Food Photography Lighting with Artificial Lights! Everything you want to know about using Ego Lights for food photography!
Oh here we go. You know you are all on the edge of your seats! As a fellow food blogger it’s one of the main questions I hear flying around the blogging world.
“How do I get a good shot with artificial lighting?”
Today I am joined by fellow food blogger and photographer Danielle from The Creative Bite to show you what we learned while trying to embrace Ego lights. A little history for you, I’ve been blogging a while now and Danielle is fairly new, but she leads with the photography experience as she is a professional photographer and I am not. Therefore after I start complaining about artificial lighting and food photography she agreed to help me try some new set ups and find the perfect marriage. We hope this post helps you out as the winter months are looming ahead! My focus lately is making the blog work for me and not me work for the blog so to make this happen I’m doing my best to embrace artificial lighting!
When I shoot in natural light I really like to use back lighting a lot of the time for brown or monotone foods, which I end up shooting a lot it seems! It helps highlight the texture of the food as opposed to front lighting that will make the food appear flat and bland. I also use side lighting depending on the shot and where I want the light to fall.
If you are trying to achieve a more dramatic appearance in your photos I would recommend using back lighting. If your goal is more of a light and airy image, directional light from either the left or right will help you achieve that feeling. Always remember, every food and set-up will need a little tweaking and love. The same thing won’t always work for everything. Take your time, if you have it, and play around with the power and direction of the lighting to find the most flattering light for that particular subject.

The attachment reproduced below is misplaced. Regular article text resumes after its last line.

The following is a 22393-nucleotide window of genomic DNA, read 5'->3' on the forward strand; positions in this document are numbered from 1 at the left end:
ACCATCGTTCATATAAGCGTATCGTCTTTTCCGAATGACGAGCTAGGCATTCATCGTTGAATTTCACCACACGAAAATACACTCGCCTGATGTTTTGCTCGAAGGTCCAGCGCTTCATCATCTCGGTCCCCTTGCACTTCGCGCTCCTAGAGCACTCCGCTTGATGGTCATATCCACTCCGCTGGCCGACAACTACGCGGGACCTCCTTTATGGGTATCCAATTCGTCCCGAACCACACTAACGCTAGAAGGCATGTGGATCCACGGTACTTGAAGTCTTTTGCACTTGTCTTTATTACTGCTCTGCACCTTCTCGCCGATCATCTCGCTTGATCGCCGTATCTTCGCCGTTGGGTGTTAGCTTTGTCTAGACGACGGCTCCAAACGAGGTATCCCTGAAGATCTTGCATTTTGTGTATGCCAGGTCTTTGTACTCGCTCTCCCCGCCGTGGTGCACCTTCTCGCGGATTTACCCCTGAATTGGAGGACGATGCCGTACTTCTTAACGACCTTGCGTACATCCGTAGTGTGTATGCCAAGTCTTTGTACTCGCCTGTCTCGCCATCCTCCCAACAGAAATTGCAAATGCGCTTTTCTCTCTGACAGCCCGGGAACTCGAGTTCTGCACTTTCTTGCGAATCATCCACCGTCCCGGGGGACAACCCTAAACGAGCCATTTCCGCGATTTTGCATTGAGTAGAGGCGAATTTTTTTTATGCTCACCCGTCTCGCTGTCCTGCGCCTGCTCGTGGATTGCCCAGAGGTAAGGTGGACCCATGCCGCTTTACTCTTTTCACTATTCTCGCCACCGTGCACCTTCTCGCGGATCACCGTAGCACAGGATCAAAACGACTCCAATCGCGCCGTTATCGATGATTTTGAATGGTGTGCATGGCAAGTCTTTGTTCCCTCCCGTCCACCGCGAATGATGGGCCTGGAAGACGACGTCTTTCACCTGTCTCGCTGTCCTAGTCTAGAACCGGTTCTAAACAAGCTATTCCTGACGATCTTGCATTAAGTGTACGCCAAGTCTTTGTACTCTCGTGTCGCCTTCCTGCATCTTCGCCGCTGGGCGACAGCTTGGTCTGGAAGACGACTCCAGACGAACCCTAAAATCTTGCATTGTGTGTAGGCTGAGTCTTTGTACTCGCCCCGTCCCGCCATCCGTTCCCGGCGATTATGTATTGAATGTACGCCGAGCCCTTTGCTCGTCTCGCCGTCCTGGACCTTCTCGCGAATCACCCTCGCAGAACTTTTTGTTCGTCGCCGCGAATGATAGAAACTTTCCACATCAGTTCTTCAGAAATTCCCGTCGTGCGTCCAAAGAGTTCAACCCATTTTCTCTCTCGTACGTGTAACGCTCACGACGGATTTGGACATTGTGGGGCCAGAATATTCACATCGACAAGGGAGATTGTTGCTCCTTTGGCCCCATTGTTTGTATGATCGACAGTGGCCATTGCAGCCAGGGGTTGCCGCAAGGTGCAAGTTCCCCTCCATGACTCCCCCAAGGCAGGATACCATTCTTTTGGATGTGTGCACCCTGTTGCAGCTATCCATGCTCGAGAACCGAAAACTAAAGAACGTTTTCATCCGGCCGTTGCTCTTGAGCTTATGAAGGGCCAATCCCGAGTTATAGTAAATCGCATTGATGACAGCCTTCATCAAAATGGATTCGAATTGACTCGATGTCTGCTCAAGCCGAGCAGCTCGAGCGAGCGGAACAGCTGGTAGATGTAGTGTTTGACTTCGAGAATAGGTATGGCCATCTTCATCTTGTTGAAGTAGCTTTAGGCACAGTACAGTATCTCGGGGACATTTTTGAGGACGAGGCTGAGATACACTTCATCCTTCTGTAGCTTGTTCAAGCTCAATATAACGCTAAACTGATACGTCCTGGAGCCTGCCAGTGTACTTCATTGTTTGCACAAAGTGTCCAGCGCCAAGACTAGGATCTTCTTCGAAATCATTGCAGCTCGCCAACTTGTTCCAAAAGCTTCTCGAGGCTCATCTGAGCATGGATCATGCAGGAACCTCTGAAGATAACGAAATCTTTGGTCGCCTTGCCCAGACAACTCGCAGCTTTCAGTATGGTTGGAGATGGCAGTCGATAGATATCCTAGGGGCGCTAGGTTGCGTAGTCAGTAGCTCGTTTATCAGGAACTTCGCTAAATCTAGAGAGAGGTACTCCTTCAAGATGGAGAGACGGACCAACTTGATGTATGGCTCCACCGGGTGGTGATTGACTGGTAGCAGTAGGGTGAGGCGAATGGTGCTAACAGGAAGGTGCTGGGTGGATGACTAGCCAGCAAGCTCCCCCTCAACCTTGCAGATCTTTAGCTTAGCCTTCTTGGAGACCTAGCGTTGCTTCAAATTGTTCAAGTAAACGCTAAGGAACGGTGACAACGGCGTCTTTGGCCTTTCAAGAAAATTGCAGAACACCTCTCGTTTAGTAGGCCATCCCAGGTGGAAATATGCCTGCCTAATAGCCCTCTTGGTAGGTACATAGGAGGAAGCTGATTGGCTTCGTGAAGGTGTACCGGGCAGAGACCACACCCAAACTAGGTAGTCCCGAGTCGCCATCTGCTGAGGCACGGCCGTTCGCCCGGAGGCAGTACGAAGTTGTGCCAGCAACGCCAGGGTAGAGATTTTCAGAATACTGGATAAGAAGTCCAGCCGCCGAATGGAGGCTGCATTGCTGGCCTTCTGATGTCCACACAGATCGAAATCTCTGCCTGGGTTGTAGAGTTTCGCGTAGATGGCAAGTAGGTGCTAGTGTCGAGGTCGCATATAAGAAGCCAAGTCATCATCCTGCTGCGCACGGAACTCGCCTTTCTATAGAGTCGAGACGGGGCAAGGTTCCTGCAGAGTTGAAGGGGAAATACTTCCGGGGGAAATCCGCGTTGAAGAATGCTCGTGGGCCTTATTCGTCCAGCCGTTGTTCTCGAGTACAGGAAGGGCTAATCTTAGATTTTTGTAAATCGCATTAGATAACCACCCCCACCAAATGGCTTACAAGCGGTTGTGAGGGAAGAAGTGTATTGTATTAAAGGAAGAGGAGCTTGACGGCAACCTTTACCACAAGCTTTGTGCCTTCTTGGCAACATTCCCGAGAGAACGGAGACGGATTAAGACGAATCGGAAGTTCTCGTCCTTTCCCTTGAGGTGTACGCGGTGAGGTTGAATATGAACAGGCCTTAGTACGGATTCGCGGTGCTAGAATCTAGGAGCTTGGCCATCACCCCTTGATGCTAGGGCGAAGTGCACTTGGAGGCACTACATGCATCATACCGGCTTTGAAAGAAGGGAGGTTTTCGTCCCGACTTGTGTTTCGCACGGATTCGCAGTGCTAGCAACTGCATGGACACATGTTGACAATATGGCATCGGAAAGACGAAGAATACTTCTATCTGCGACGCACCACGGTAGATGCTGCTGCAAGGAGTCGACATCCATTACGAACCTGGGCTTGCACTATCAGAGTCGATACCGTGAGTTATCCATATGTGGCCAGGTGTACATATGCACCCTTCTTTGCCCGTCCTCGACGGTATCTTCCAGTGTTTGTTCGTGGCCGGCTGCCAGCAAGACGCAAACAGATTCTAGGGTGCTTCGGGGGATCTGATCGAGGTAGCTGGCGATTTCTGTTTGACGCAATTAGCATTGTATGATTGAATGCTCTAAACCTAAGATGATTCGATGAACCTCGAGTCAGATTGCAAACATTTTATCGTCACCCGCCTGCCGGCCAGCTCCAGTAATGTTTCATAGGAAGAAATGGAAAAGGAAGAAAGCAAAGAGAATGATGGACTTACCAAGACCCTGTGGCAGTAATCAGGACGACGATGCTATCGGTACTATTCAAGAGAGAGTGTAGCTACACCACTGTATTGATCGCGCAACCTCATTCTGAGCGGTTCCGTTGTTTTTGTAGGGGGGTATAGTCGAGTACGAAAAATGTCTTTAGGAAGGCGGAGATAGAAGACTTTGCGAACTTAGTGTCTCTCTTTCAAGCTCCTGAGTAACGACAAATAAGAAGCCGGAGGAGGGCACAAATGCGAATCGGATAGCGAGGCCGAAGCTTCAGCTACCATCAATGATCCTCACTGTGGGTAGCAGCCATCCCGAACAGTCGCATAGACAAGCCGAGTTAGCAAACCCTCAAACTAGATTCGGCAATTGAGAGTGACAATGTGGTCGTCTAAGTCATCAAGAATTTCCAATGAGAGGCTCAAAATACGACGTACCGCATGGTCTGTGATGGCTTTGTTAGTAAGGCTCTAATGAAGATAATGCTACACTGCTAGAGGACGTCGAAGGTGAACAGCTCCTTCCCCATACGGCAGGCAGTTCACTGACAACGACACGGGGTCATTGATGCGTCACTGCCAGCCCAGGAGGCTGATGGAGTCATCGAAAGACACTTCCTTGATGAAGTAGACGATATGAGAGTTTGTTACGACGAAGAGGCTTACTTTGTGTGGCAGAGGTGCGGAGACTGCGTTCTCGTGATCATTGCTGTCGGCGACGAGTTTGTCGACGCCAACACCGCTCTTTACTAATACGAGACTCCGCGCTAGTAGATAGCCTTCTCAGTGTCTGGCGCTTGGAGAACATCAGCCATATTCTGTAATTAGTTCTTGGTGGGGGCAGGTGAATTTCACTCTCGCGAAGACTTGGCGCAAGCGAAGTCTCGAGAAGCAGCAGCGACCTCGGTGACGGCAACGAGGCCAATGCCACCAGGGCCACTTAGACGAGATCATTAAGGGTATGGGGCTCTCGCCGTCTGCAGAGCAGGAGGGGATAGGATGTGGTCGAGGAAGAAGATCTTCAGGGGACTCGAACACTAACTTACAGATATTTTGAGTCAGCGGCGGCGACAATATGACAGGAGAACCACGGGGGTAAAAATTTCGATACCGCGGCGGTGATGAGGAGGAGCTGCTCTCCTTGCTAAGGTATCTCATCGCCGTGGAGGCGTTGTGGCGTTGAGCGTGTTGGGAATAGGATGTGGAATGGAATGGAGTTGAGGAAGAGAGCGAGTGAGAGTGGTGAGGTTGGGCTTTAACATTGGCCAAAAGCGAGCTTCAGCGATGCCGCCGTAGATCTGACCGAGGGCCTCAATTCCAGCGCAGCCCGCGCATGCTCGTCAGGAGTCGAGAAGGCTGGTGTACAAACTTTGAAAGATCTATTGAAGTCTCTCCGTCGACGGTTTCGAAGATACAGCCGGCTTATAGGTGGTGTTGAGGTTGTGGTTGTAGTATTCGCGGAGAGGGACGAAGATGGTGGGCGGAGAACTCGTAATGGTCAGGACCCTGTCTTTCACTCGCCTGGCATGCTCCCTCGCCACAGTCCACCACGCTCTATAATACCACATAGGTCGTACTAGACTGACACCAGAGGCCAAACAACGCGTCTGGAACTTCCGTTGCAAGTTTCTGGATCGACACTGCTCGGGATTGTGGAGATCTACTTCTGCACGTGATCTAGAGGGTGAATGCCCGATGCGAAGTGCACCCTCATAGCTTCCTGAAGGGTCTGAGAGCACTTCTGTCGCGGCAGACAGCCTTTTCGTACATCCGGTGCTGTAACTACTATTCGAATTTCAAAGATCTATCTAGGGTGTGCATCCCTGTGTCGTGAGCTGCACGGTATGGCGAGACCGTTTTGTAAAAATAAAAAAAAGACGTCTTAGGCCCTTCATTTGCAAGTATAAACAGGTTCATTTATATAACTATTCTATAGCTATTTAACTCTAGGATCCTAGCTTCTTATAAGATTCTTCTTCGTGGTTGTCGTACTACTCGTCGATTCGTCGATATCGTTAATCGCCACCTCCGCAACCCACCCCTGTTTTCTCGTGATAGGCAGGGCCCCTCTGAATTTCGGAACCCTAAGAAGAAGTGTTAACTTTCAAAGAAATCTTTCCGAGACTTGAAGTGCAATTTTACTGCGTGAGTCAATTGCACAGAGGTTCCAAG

One thing I really had trouble with at first with the Ego light and what frustrated me the most was that it was hard to control the power of the lighting. This is where Danielle came into play. She pointed out some simple solutions like the obvious one of putting white fabric over the light or wax paper. We found out that a simple white t-shirt I stole out of my husband’s dresser drawer worked the best for us. The wax paper wasn’t thick enough for the powerful lights. Using the t-shirt to diffuse the light prevented the subject matter from being to blown out in the photographs.
Scratching your head wondering what “blown out” is? Let me help since I too was confused once upon a time, which really wasn’t so long ago! Blown out means the bright parts of the image will be all white and loose any detail in the picture. If you diffuse the light to much, the shadows will be too dark, so you really need to play around with different set ups. Once again, remember different food might require different techniques. Trust me, I wish there was an easy button with this! Reflectors are also important, whether you are shooting in natural or artificial light. A reflector will help bounce some light back on the image to soften the shadows.
When lighting an image, it is important for the light to clearly be directional. When you are looking at a picture you should be able to quickly tell where the main source of light is coming from. If you have the same power of light on opposite sides of the image, it will appear flat, with little or no shadows, which will make the food look as though it has no texture. Overhead lighting will present the same problem.